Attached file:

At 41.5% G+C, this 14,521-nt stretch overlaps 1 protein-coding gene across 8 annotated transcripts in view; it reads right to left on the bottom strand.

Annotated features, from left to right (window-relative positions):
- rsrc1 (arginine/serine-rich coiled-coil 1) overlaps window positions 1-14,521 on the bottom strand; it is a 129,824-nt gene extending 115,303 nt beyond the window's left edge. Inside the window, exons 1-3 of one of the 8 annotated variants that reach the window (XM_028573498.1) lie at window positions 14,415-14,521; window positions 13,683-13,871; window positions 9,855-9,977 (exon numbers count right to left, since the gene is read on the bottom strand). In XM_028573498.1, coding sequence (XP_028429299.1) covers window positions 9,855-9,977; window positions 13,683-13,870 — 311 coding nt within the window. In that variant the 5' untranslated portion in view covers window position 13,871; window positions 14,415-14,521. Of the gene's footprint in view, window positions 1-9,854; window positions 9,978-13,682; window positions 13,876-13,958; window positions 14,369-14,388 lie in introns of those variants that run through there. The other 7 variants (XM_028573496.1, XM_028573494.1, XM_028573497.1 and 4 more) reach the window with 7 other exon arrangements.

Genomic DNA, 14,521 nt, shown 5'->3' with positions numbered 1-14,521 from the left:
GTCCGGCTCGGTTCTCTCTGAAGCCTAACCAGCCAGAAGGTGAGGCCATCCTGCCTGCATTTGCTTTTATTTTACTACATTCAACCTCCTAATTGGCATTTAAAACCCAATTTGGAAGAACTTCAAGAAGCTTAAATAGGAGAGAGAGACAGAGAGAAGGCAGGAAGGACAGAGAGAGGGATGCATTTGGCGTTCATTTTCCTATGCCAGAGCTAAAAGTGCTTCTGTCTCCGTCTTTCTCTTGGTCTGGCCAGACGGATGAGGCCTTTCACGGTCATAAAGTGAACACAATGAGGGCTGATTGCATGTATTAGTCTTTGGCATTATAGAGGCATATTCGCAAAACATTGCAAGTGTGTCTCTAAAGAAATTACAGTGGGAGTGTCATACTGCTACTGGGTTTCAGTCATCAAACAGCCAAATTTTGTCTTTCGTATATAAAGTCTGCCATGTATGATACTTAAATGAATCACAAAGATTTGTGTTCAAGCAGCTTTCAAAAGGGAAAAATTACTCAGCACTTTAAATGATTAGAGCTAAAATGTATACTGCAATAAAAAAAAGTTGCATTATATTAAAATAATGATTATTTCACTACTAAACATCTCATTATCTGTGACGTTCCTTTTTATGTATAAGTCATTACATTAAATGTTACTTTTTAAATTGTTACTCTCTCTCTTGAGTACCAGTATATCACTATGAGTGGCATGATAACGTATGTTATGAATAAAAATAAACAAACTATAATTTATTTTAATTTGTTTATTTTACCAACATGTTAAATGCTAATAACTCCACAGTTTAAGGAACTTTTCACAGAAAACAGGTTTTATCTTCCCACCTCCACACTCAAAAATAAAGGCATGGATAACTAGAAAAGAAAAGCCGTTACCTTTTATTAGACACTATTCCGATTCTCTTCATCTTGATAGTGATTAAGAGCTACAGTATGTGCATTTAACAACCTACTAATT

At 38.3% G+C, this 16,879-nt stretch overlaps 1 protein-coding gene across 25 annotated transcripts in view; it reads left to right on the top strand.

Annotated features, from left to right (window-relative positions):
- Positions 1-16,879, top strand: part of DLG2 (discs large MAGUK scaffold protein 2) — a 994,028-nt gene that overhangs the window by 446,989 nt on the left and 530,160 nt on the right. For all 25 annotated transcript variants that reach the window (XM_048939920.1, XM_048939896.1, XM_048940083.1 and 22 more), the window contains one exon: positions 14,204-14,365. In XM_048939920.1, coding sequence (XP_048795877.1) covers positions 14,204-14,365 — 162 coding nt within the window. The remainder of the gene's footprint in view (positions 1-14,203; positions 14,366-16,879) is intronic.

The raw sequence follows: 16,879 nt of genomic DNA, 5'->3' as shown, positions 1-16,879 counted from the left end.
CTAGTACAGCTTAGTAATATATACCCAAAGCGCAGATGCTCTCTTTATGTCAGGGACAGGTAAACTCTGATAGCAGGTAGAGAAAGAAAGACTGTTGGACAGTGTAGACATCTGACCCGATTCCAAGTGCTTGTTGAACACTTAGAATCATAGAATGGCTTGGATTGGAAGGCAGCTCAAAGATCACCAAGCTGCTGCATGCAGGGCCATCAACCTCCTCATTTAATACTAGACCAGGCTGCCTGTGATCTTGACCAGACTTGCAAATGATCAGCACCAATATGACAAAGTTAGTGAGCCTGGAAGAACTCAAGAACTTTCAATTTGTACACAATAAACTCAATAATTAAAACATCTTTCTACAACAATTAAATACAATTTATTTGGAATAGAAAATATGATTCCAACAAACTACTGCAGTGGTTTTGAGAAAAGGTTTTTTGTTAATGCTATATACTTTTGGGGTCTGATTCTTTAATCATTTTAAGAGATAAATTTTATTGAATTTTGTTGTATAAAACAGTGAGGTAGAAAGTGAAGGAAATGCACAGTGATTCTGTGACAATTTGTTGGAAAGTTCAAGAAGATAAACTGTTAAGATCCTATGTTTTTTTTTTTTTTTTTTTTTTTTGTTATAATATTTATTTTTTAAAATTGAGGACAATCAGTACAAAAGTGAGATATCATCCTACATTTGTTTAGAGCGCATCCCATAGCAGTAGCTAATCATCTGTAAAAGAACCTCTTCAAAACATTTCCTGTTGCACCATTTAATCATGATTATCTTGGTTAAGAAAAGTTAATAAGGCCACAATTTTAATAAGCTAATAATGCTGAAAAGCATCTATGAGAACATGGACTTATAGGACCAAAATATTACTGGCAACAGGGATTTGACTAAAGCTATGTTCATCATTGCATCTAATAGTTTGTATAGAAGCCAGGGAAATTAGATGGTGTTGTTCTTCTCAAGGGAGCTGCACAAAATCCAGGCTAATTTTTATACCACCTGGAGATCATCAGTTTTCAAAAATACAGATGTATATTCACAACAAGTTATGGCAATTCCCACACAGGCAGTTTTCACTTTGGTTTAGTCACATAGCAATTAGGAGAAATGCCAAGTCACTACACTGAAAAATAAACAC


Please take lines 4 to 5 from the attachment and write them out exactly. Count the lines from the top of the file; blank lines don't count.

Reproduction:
Genomic DNA, 14,521 nt, shown 5'->3' with positions numbered 1-14,521 from the left:
GTCCGGCTCGGTTCTCTCTGAAGCCTAACCAGCCAGAAGGTGAGGCCATCCTGCCTGCATTTGCTTTTATTTTACTACATTCAACCTCCTAATTGGCATTTAAAACCCAATTTGGAAGAACTTCAAGAAGCTTAAATAGGAGAGAGAGACAGAGAGAAGGCAGGAAGGACAGAGAGAGGGATGCATTTGGCGTTCATTTTCCTATGCCAGAGCTAAAAGTGCTTCTGTCTCCGTCTTTCTCTTGGTCTGGCCAGACGGATGAGGCCTTTCACGGTCATAAAGTGAACACAATGAGGGCTGATTGCATGTATTAGTCTTTGGCATTATAGAGGCATATTCGCAAAACATTGCAAGTGTGTCTCTAAAGAAATTACAGTGGGAGTGTCATACTGCTACTGGGTTTCAGTCATCAAACAGCCAAATTTTGTCTTTCGTATATAAAGTCTGCCATGTATGATACTTAAATGAATCACAAAGATTTGTGTTCAAGCAGCTTTCAAAAGGGAAAAATTACTCAGCACTTTAAATGATTAGAGCTAAAATGTATACTGCAATAAAAAAAAGTTGCATTATATTAAAATAATGATTATTTCACTACTAAACATCTCATTATCTGTGACGTTCCTTTTTATGTATAAGTCATTACATTAAATGTTACTTTTTAAATTGTTACTCTCTCTCTTGAGTACCAGTATATCACTATGAGTGGCATGATAACGTATGTTATGAATAAAAATAAACAAACTATAATTTATTTTAATTTGTTTATTTTACCAACATGTTAAATGCTAATAACTCCACAGTTTAAGGAACTTTTCACAGAAAACAGGTTTTATCTTCCCACCTCCACACTCAAAAATAAAGGCATGGATAACTAGAAAAGAAAAGCCGTTACCTTTTATTAGACACTATTCCGATTCTCTTCATCTTGATAGTGATTAAGAGCTACAGTATGTGCATTTAACAACCTACTAATT